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Playing Clementi on a piano built by Clementi

Muzio Clementi was a composer before turning to piano manufacturing.Getty Images

On May 29, the Frederick Historic Piano Collection’s spring concert series features Gail Olszewski playing a program of Classical and early Romantic-era music, performed on a circa-1805 instrument. Period pianos, particularly from the 18th and 19th centuries (before piano design became largely homogenized), can reveal repertoires: To hear Beethoven on a Broadwood piano, for instance, or Chopin on a Pleyel, or Brahms on a Streicher, is to channel the composer’s ear. Olszewski’s performance goes one step further: playing Muzio Clementi’s Fantasia in C (Op. 48) on a piano built by Clementi himself.

When Clementi got into the piano-building business, he was already famous. Born in Rome in 1752, Clementi — a prodigy — was taken to England at the age of 14 by Peter Beckford, an aristocrat who struck a deal with Clementi’s father to have the boy provide music at his estate. Beckford proved more interested in hunting than music; left to his own devices, Clementi practiced for hours a day, building up an unrivaled technique. Clementi was soon touring Europe; on one of those concert tours, Clementi famously participated in a pianistic cutting contest with Mozart (who found Clementi’s playing impressive but devoid of emotion).


Back home in England, Clementi’s celebrity as a performer did not translate into social status. The British path to respectability was business, in which Clementi proved fluent. His start was inauspicious: He invested in a London company, Longman and Broderip, which soon went bankrupt. But John Longman, Clementi, and others formed a new company; partners came and went, but Clementi remained, and Clementi & Co. prospered, as publisher (Clementi’s large corpus of educational music — such piano-lesson staples as his “Gradus ad Parnassum” and Sonatinas — diluted his reputation as a composer, but sold handsomely) and piano manufacturer.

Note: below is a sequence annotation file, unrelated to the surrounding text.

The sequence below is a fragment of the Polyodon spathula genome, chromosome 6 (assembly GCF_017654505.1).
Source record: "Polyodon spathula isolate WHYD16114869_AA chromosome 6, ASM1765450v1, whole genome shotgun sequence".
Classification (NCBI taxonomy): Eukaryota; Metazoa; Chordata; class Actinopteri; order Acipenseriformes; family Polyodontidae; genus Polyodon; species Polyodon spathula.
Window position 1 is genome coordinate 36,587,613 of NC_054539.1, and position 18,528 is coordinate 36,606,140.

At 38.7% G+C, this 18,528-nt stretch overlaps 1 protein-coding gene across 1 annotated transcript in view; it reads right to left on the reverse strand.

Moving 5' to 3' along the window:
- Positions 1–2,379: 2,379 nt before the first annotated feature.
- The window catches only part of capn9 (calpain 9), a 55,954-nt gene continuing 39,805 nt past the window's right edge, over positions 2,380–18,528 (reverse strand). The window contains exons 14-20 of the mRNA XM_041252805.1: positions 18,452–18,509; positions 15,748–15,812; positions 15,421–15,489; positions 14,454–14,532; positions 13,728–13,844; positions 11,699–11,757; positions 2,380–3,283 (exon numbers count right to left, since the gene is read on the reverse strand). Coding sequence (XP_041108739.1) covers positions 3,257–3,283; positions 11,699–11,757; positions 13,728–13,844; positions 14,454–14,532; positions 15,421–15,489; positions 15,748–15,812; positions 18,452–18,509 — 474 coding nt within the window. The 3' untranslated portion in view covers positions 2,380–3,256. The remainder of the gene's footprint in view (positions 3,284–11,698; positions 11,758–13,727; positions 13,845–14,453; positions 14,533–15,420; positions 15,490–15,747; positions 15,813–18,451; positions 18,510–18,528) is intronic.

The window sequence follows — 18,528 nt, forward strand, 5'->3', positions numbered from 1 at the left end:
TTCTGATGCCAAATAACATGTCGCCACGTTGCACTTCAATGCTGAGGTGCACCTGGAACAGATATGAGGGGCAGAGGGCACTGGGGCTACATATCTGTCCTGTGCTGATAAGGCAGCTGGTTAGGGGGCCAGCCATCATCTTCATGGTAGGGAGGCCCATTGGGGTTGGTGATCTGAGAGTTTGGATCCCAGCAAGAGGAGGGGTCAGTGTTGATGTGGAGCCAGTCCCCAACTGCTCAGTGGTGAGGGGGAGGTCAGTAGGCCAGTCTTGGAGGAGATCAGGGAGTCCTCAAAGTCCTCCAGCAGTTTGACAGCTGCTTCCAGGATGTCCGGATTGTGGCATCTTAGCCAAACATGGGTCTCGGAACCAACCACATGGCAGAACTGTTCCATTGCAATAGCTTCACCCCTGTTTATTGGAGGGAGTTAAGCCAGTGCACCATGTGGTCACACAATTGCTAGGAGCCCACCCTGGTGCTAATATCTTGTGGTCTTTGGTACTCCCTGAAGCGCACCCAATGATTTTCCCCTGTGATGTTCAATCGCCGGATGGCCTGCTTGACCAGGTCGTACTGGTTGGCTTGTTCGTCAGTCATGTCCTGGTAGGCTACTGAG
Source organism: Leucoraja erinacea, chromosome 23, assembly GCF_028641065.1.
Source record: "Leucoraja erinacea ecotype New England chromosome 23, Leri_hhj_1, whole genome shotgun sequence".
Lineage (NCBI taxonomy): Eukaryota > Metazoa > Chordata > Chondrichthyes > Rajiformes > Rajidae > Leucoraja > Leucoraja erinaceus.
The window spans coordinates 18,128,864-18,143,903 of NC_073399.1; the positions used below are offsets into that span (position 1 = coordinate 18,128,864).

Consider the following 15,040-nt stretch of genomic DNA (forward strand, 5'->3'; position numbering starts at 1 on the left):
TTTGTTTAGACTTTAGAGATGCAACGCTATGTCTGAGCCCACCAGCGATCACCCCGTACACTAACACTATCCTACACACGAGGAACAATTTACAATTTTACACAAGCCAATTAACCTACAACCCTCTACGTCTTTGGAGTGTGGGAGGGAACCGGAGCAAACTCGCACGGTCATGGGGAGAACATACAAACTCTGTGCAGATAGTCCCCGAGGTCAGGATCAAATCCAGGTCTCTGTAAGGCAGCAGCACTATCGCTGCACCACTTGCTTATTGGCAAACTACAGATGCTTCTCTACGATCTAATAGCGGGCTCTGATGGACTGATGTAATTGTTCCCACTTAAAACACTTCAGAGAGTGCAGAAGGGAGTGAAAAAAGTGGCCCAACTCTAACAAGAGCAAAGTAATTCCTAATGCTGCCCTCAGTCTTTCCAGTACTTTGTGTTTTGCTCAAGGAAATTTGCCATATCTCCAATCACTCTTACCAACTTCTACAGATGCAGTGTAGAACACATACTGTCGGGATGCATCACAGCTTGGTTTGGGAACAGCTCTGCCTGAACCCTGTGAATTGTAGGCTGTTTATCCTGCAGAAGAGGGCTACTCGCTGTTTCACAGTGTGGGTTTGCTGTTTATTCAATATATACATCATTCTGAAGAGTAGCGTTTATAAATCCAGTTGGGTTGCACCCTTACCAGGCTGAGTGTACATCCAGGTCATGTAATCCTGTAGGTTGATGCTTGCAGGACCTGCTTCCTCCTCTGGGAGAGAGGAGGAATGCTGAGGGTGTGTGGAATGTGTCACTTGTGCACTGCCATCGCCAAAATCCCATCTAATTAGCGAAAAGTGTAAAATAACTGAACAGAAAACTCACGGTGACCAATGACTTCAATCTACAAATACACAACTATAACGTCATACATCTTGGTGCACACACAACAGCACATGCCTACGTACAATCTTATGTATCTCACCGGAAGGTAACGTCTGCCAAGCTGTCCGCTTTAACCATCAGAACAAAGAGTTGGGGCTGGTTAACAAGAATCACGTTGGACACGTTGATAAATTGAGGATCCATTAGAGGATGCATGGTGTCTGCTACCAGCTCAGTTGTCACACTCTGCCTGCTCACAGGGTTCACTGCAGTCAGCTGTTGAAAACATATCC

Clementi preferred a light, transparent action on his pianos, but his firm’s most noteworthy innovation was a “harmonic swell,” developed by Clementi’s partner, William Frederick Collard, with which extra string lengths could be undamped, lending a glow of sympathetic resonance to the main sound — anticipating the sustain-pedal-fueled richness that would become part and parcel of Romantic piano technique. Clementi’s pianos embody both the era’s musical evolution and the highly developed technique and taste of Clementi himself, squaring a tendency toward bigger, louder instruments with the older Classical virtues of clarity and clean articulation. Clementi died in 1832, but his ghost lightly haunts his surviving instruments: To play a Clementi piano is to play, a little bit, like Clementi did.


Matthew Guerrieri

The Frederick Historical Piano Collection presents Gail Olszewski on May 29 at 4 p.m. at the Ashburnham Community Church, 84 Main St., Ashburnham. Tickets: $10. www

Matthew Guerrieri can be reached at matthewguerrieri@gmail.com.